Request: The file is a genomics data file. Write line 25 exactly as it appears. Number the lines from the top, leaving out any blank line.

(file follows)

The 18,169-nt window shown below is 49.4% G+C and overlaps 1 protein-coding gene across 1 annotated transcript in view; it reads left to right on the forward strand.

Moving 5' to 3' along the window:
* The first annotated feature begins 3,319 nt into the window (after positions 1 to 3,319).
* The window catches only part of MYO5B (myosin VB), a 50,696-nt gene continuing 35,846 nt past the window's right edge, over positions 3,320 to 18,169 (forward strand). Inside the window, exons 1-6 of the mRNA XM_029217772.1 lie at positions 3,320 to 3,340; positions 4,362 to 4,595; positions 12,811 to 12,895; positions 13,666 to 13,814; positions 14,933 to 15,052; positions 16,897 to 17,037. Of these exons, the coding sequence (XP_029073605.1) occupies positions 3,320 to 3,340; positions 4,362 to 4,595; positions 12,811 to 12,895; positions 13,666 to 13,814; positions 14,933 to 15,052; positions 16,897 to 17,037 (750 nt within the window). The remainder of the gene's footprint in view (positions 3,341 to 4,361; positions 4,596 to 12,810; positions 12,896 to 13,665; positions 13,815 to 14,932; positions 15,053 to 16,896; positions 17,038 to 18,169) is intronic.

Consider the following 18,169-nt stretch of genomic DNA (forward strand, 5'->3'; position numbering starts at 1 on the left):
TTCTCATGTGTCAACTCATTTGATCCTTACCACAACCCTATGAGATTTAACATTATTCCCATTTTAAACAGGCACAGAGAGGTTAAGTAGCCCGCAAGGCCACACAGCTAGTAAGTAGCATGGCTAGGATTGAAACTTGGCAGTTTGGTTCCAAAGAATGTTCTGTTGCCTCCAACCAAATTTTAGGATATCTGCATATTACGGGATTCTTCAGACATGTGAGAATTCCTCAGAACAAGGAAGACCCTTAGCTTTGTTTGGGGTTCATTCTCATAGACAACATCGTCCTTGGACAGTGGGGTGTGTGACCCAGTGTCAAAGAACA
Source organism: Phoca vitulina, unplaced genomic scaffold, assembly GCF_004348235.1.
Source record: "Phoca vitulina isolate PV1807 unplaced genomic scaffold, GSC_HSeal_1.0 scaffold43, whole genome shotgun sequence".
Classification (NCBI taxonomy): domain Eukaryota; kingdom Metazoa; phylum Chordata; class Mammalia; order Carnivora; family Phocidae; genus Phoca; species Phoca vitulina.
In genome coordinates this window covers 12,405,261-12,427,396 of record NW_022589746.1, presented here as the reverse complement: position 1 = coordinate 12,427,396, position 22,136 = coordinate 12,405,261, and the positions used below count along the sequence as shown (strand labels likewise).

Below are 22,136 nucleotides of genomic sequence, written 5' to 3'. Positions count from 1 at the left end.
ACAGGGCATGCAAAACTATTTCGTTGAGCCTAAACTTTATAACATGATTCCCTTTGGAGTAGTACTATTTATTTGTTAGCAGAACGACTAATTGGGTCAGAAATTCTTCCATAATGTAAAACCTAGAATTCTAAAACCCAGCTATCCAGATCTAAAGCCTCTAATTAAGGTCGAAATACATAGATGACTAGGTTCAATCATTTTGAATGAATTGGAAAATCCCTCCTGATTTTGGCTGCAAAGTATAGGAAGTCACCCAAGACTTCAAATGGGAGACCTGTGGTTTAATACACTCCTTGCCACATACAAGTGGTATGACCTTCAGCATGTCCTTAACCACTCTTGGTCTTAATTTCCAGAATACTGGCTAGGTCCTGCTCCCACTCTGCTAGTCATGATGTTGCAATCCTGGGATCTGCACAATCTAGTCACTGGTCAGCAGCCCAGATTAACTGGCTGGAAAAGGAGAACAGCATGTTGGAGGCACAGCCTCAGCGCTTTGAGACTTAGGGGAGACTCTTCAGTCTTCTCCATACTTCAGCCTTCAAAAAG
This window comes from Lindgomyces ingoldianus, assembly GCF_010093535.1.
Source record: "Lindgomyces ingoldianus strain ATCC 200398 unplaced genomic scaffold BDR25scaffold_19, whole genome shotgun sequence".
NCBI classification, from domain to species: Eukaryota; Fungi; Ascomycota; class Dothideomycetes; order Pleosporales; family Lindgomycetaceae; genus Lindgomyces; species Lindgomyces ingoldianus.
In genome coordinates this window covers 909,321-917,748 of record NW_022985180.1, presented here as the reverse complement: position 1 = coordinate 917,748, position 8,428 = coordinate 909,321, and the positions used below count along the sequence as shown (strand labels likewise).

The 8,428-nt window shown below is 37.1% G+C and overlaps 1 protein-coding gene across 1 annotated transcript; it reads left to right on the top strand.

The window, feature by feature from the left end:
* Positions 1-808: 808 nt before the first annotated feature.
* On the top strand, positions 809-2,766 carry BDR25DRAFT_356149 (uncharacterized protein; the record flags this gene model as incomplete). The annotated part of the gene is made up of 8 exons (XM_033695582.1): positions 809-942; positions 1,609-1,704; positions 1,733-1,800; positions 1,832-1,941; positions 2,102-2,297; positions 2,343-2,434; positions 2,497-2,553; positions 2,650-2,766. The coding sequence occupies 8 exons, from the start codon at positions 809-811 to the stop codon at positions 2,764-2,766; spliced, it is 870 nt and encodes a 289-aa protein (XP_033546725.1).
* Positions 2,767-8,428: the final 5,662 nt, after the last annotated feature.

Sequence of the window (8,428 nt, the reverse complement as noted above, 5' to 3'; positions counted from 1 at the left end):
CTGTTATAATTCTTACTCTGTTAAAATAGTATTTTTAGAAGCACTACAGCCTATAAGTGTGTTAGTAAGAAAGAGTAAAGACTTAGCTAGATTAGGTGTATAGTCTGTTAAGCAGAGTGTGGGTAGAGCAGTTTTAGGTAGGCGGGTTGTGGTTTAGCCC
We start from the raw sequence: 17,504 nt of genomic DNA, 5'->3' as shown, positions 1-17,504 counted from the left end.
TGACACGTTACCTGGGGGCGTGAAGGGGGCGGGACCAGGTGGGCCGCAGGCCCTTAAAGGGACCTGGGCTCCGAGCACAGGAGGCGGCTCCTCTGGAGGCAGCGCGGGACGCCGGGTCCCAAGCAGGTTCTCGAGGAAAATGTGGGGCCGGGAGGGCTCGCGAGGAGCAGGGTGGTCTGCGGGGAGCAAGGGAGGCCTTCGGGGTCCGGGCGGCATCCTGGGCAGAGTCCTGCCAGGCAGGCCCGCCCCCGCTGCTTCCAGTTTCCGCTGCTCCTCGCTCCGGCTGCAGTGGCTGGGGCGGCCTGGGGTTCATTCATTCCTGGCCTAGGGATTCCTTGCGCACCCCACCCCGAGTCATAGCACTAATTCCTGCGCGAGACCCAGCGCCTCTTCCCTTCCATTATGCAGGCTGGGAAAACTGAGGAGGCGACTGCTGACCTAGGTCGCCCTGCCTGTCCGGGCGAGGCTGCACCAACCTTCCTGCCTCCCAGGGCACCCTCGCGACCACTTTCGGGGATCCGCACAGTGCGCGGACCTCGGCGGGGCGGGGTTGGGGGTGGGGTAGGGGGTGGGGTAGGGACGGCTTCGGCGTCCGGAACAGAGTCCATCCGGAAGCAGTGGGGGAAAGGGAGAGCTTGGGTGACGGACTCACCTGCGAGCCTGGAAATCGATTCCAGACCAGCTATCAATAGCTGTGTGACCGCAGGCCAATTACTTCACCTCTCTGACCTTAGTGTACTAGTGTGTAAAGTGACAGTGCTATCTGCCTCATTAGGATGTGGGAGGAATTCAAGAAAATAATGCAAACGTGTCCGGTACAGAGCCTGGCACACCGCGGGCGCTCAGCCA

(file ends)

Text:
TGACACGTTACCTGGGGGCGTGAAGGGGGCGGGACCAGGTGGGCCGCAGGCCCTTAAAGGGACCTGGGCTCCGAGCACAGGAGGCGGCTCCTCTGGAGGCAGCGCGGGACGCCGGGTCCCAAGCAGGTTCTCGAGGAAAATGTGGGGCCGGGAGGGCTCGCGAGGAGCAGGGTGGTCTGCGGGGAGCAAGGGAGGCCTTCGGGGTCCGGGCGGCATCCTGGGCAGAGTCCTGCCAGGCAGGCCCGCCCCCGCTGCTTCCAGTTTCCGCTGCTCCTCGCTCCGGCTGCAGTGGCTGGGGCGGCCTGGGGTTCATTCATTCCTGGCCTAGGGATTCCTTGCGCACCCCACCCCGAGTCATAGCACTAATTCCTGCGCGAGACCCAGCGCCTCTTCCCTTCCATTATGCAGGCTGGGAAAACTGAGGAGGCGACTGCTGACCTAGGTCGCCCTGCCTGTCCGGGCGAGGCTGCACCAACCTTCCTGCCTCCCAGGGCACCCTCGCGACCACTTTCGGGGATCCGCACAGTGCGCGGACCTCGGCGGGGCGGGGTTGGGGGTGGGGTAGGGGGTGGGGTAGGGACGGCTTCGGCGTCCGGAACAGAGTCCATCCGGAAGCAGTGGGGGAAAGGGAGAGCTTGGGTGACGGACTCACCTGCGAGCCTGGAAATCGATTCCAGACCAGCTATCAATAGCTGTGTGACCGCAGGCCAATTACTTCACCTCTCTGACCTTAGTGTACTAGTGTGTAAAGTGACAGTGCTATCTGCCTCATTAGGATGTGGGAGGAATTCAAGAAAATAATGCAAACGTGTCCGGTACAGAGCCTGGCACACCGCGGGCGCTCAGCCA